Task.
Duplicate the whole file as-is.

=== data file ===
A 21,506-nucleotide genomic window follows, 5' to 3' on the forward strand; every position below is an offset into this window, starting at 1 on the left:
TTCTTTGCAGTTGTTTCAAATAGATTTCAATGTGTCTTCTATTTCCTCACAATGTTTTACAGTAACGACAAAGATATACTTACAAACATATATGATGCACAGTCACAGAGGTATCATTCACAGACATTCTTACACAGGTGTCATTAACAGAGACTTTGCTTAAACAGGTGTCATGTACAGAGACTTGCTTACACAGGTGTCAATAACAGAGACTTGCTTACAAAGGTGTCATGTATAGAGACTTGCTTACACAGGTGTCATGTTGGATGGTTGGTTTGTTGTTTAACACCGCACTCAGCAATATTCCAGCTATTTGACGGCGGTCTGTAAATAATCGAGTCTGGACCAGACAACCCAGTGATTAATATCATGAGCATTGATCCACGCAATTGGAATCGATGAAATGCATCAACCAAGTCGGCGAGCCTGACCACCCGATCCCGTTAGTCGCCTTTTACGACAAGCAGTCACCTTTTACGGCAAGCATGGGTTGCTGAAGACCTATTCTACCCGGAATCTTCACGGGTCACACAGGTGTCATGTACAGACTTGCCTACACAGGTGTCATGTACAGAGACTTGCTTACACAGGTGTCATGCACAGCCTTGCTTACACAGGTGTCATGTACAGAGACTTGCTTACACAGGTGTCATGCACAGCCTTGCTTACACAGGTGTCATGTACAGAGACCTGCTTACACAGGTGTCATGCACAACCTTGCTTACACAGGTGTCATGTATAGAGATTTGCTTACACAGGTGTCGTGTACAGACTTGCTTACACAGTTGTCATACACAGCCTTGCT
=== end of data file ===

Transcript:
A 21,506-nucleotide genomic window follows, 5' to 3' on the forward strand; every position below is an offset into this window, starting at 1 on the left:
TTCTTTGCAGTTGTTTCAAATAGATTTCAATGTGTCTTCTATTTCCTCACAATGTTTTACAGTAACGACAAAGATATACTTACAAACATATATGATGCACAGTCACAGAGGTATCATTCACAGACATTCTTACACAGGTGTCATTAACAGAGACTTTGCTTAAACAGGTGTCATGTACAGAGACTTGCTTACACAGGTGTCAATAACAGAGACTTGCTTACAAAGGTGTCATGTATAGAGACTTGCTTACACAGGTGTCATGTTGGATGGTTGGTTTGTTGTTTAACACCGCACTCAGCAATATTCCAGCTATTTGACGGCGGTCTGTAAATAATCGAGTCTGGACCAGACAACCCAGTGATTAATATCATGAGCATTGATCCACGCAATTGGAATCGATGAAATGCATCAACCAAGTCGGCGAGCCTGACCACCCGATCCCGTTAGTCGCCTTTTACGACAAGCAGTCACCTTTTACGGCAAGCATGGGTTGCTGAAGACCTATTCTACCCGGAATCTTCACGGGTCACACAGGTGTCATGTACAGACTTGCCTACACAGGTGTCATGTACAGAGACTTGCTTACACAGGTGTCATGCACAGCCTTGCTTACACAGGTGTCATGTACAGAGACTTGCTTACACAGGTGTCATGCACAGCCTTGCTTACACAGGTGTCATGTACAGAGACCTGCTTACACAGGTGTCATGCACAACCTTGCTTACACAGGTGTCATGTATAGAGATTTGCTTACACAGGTGTCGTGTACAGACTTGCTTACACAGTTGTCATACACAGCCTTGCT